In the waning minutes of their opening World Cup match against powerhouse South Africa in September, Japan was trailing by three points. With play entering injury time, the game could end any second yet Japan declined the opportunity to kick a game tying penalty and instead opted to to enter a scrum for a chance to win (or lose) the game. For those of you that do not know rugby, the scrum is likely the image you are most familiar with. Eight players from each team pack together to fight for control of the ball. It is a test of strength, patience, technique, and resolve. Japan won the scrum and took the ball back despite being smaller, weaker, and less experienced. They then went on to win the game. Read more
Over the next few weeks I am putting together a multi-part series on Bondarchuk’s training methods for the Freelap USA website. It is my goal to explain setup and application of Dr. Bondarchuk’s system as it was taught to me and how I understand it. Some of this information might be a review session for readers on this site, but I hope the series will also include some new information for everyone. Read more
Any talk about implementing a specific strength training plan brings up the inevitable discussion of disrupting the athlete’s rhythm. In the throwing events we will often throw hammers that are heavier or lighter than normal in order to improve specific strength. There is no doubt this improves strength, but you also cannot deny that it changes the movement’s rhythmic structure. For this reason some coaches only throw the competition implement. No matter your conclusion, the important part is the analysis: as a coach you need look at whether the training will help your for the sport and the athlete. Where it might be a good idea to do certain types of special strength training in one sport, it could be inadvisable in another. And while one athlete can handle a certain loads of special strength work, another might break down. Throughout this all the overarching factor to consider is where the sport falls on the skill-strength continuum. Read more
We sell some of the best hammer wires around and have a limited number of short hammer wires available for purchase at a steep discount of just $3.33 per wire. Details are below. I hand make each wire to specification to ensure top quality and performance. (Also if you are interested in normal length wires, we also sell those at the lowest prices online) Read more
You might have notice this episode arrived a week early. With some extra time over the summer Nick and I decided to try doing the podcasts on a weekly basis until we run out of time or ideas (whatever comes first). Read more
At the start of the month I published an article in Athletics Weekly about specific strength. In it I give a brief introduction to exercise classification, specific strength, and some tips on implementing it to your event. Tom Crick also helped provide some great graphics to illustrate a few examples.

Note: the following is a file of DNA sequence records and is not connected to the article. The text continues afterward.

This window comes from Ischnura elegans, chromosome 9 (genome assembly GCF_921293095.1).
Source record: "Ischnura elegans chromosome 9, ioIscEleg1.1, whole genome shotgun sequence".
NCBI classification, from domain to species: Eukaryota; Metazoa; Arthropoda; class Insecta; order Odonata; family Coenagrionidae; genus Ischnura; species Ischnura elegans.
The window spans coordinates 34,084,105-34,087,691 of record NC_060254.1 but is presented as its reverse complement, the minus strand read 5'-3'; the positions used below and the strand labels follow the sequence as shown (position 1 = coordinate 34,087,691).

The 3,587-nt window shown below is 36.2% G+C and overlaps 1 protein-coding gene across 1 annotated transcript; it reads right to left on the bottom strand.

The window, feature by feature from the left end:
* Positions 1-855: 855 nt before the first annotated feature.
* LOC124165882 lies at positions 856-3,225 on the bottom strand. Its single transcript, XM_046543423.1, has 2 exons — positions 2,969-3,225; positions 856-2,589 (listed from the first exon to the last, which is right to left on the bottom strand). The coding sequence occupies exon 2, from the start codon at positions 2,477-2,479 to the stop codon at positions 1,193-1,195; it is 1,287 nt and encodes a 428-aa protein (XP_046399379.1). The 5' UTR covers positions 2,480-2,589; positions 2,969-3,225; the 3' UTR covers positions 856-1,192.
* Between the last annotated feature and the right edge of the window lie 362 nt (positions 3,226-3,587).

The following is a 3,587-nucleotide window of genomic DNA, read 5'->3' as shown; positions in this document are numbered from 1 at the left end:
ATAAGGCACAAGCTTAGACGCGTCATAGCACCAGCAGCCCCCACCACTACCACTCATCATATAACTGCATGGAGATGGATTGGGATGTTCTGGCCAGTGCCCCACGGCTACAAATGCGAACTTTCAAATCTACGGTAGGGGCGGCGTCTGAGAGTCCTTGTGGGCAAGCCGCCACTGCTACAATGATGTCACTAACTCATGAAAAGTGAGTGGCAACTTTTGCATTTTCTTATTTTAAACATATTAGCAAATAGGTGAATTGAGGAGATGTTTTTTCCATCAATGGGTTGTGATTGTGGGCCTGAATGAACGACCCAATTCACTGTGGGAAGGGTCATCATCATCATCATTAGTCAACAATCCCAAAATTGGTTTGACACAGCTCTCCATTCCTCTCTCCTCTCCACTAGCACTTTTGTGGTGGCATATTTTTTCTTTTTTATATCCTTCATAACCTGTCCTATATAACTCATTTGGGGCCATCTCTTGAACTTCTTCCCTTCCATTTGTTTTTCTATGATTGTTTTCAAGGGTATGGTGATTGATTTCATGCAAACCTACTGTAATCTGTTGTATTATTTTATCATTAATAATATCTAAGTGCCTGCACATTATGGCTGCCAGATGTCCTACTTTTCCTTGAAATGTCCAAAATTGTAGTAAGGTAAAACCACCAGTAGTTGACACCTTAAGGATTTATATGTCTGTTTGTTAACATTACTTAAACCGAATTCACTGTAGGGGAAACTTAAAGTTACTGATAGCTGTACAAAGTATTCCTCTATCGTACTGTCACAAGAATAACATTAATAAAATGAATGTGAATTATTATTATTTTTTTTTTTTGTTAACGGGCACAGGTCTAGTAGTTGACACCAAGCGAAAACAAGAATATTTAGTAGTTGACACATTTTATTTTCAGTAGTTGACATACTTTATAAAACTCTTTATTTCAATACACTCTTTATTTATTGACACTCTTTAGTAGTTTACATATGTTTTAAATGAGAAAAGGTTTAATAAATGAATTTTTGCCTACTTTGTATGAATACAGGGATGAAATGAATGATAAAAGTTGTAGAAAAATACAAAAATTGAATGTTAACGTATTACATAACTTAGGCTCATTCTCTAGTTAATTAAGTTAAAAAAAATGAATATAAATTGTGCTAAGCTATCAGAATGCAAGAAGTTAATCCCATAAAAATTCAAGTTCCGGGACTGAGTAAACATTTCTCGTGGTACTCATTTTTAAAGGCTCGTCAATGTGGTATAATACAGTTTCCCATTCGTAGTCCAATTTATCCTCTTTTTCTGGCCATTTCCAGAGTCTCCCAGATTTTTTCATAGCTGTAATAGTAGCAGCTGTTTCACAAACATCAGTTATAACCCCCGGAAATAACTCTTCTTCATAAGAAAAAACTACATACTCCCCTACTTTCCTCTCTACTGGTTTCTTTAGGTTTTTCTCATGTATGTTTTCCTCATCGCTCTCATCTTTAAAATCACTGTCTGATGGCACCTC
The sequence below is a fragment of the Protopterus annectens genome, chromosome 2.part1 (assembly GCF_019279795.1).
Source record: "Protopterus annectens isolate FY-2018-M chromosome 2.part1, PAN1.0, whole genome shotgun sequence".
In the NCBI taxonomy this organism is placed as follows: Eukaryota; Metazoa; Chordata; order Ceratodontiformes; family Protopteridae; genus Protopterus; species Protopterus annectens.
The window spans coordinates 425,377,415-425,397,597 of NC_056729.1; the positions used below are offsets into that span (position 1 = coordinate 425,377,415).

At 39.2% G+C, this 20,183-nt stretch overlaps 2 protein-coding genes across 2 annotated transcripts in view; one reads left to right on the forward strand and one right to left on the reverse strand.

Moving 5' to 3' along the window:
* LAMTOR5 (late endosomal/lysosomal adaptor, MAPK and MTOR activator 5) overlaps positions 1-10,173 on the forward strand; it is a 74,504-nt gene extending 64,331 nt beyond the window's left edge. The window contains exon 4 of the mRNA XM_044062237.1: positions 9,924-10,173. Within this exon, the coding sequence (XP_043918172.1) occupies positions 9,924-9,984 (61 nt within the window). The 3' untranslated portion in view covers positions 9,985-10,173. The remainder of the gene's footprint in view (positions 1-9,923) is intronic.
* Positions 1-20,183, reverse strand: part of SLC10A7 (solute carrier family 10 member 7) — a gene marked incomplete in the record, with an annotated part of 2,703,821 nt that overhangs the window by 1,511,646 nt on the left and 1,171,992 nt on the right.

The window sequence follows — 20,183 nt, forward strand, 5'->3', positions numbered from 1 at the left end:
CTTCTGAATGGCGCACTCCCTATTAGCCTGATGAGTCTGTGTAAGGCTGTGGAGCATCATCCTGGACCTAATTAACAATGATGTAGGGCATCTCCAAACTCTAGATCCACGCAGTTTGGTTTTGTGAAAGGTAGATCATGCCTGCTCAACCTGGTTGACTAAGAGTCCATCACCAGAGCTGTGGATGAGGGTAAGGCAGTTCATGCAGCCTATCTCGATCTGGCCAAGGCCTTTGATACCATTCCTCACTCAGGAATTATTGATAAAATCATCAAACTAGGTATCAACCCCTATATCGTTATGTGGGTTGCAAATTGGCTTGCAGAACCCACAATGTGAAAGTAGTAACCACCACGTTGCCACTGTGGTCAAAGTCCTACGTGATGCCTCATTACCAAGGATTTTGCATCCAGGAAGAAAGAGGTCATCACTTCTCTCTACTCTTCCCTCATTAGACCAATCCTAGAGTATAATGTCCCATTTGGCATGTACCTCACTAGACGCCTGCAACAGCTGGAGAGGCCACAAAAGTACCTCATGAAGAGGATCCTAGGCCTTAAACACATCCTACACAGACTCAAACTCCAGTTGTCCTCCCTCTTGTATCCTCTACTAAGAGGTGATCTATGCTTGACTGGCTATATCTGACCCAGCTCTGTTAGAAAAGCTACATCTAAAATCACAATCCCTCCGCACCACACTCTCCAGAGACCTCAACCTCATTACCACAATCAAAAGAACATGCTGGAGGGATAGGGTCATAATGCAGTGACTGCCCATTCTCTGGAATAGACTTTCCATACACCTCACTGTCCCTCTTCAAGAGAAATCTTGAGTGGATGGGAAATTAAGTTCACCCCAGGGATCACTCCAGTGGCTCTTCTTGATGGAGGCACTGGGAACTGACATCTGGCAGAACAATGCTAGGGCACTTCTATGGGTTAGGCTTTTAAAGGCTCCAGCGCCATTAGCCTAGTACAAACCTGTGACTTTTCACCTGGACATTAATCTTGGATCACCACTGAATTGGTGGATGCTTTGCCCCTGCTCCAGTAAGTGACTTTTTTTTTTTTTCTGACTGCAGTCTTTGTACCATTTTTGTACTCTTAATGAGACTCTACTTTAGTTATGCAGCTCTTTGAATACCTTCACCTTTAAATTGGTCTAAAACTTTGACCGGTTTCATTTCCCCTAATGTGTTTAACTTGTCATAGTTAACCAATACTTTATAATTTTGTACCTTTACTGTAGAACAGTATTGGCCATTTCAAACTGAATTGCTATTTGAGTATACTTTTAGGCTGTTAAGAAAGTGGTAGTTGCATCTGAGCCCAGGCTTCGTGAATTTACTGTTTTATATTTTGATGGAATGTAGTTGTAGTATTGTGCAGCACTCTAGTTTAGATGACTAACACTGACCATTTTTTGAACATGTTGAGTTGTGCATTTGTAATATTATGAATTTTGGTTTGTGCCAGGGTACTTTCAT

The article is adapted from my book The Ball and Chain where I cover this and other topics in more detail in Part IV: Training for the hammer throw. If you like it and want to learn more, pick up a copy of the full text. We also have some additional resources on this topic available for HMMR Media members, including Nick Garcia’s article on exercise classification for throwers and a post I wrote about specific strength in theory and practice. But this article isn’t just about the hammer or about throwing; it takes a look at a general idea that can be applied to any sport or event. Read more
Yesterday in three different situations I saw the nonsense of training. Read more
I wrote about complex periodization last month and the topic also came up a lot in our recent seminars. Just as a quick refresher, complex periodization works all types of exercises simultaneously throughout round. Rather than a progression from general to specific work, athletes will work on technique, strength, speed, etc. simultaneously during each phase of the year. I wrote about some of the advantages of this approach, but there is one bigger advantage I didn’t even get into: complex periodization works well because often it is not even possible to separate the different elements of training.
Look at the two sporting superpowers of post war era, Germany and the Soviet Union/post-Soviet states, and you find two very different approaches to training. Both have produced amazing results, but interestingly ideas like periodization, the concept of transfer of training, block training, complex training, special strength, etc. came just from one of the two powerhouses. Try to think of the most influential names in training methods and you’ll have to scroll well past luminaries like Leo Matveyev, Yuri Verkhoshansky, Vladimir Issurin, Vladimir Zatsiorsky and of course my coach Anatoliy Bondarchuk before you find many Germans. How come so many revolutionary ideas came from just one of these countries? Read more
On Tuesday I had the chance to sit down with Yosef Johnson of Ultimate Athlete Concepts and Jeff Moyer of DC Sports Training for the latest edition of their video podcast. We covered special strength, training intensities, transfer of training, Bondarchuk’s analytic approach, and some other interesting aspects in training with him. Many of these topics will be looked at more in depth in our upcoming seminars, so check it out below and sign up if you are interested in learning more.